Below is what my Uberti 1858 Remy shorter barreled .44 (with fluted .45 Colt cartridge conversion cylinder) looked like when I bought it. All the finish had been removed and someone had used some kind of chemical to remove all the finish and it etched the steel (naval jelly?, muratic acid?), and it was rusted and pitted, especially on the front left side of the frame as you can see in the closeup pic. (That's why I got it WITH the conversion cylinder for $300.00, just a new conversion cylinder alone costs that and my conversion cylinder was fluted too which I really like). Naturally I had to completely disassemble the revolver, do some jeweler's file filing and dry and wet sanding on some of the worst rust pits on the frame and a LOT of buffing wheel polishing to get it looking like it looks today. It is not nickel plated nor stainless, but is "in the white" with no finish. But I highly buffing wheel polished it and keep it waxed and it doesn't rust even several years after my restoration. Naturally I had to completely disassemble it to do all that.

    Steel all etched up from some chemical, and pretty bad rust and pits on the left front of the frame. Lots of careful filing and sanding to get the etching and rust pits all out. Also had to be careful filing and sanding the chemical etched barrel to not round off the flats.
    [​IMG]

    [​IMG]

    Many filing, sanding and buffing hours later. All chemical etching, rust and pits now gone, before final polishing on my buffing wheel.
    [​IMG]

    Anyway.....see in the above and this below pic how I had to remove the rammer latch to get the cylinder's arbor out of the gun for restoring the gun? See that dovetail slot on the bottom of the barrel for the rammer's latch in both the above and below pics? Easy to just drift out with a punch and hammer on the Uberti, on the Pietta you have to use a torch to melt the silver solder to get that rammer latch off, then you have to reposition it and hold it in place and silver solder it back in place on the Pietta.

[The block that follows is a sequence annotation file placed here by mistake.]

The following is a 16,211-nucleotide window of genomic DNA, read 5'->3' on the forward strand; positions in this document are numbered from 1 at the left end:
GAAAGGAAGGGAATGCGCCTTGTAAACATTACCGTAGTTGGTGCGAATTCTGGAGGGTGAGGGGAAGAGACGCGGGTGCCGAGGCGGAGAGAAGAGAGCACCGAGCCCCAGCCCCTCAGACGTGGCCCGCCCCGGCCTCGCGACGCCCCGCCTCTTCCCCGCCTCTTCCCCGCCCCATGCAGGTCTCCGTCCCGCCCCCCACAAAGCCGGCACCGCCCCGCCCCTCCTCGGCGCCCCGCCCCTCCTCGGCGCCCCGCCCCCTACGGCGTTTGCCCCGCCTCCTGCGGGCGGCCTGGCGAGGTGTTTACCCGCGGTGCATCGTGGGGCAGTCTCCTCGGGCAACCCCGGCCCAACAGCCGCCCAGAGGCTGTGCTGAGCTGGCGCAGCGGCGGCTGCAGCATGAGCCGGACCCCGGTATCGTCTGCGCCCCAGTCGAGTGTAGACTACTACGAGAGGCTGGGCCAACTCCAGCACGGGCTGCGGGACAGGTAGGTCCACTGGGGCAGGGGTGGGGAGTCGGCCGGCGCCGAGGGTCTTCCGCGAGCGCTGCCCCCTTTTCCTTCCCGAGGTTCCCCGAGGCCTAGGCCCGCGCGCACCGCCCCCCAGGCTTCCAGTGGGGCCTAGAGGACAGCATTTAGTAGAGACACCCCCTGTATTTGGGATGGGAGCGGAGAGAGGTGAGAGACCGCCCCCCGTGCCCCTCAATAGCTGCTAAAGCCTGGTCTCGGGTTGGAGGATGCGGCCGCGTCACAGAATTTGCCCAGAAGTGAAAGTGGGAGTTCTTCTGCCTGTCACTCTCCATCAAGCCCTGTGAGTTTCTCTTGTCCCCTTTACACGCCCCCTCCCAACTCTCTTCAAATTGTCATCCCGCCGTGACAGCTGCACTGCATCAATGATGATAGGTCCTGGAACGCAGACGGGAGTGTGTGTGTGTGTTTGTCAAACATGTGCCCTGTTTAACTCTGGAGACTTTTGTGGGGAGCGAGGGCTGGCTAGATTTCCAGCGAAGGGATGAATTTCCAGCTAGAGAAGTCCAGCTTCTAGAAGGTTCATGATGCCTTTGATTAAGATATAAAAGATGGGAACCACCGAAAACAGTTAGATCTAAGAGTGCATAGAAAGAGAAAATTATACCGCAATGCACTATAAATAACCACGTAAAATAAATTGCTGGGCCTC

[​IMG]

    IfcShooter, get the Uberti 1858 Remy if just for the easy removal and re-install of the front sight and loading lever latch, instead of the Pietta, you won't regret it.




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    Last edited: Feb 28, 2015
  7. lfcshooter

    lfcshooter New Member

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    Bill, thanks for such a detailed reply, great looking guns you have there.
     
  8. Bill_Akins

    Bill_Akins New Member

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    You're very welcome IfcShooter. Thanks.


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  9. Fielder

    Fielder New Member

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    Last edited: Mar 2, 2015
  10. oldfogey4ever

    oldfogey4ever New Member

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    I own three Pietta's and have to be honest - the dovetailed barrel latch is important only if you plan on cutting back the barrel. The dovetailed front sights are a very nice touch missing on Pietta's, but (given the price point at which you can find a nib Pietta v/s. Uberti,) one I can live with or make do (all the inexpensive guns you normally find are basically "kit" guns anyway - you're not going to find a $950 Hege in a $190 Pietta box nor a $350 Uberti one,).

    Will refer you to this article in Guns magazine (article starts on page 17 on diy SAA tuning, so old passed into public domain - publisher threw up pdf as good service to gun community, good magazine worth checking out,) with the admonishment that should you tune your shooter out-of-service, do yourself a favor and send your peashooter to this guy (the "Goon" is a hardcore gunsmith who probably has forgotten more about percussion pistols than you or me combined know about 'em).
    Actually, pretty good idea (once you have your new pistol,) to send it to him anyway for a good tune 'cause he'll be able to spot things you or I'd miss and correct 'em before they become "expensive".

    P.S. - Bill, looks like you got 'er pretty well whipped into shape! How' she shoot?
     
    Last edited: Jan 4, 2016
  11. Bill_Akins

    Bill_Akins New Member

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    She shoots great. No problems.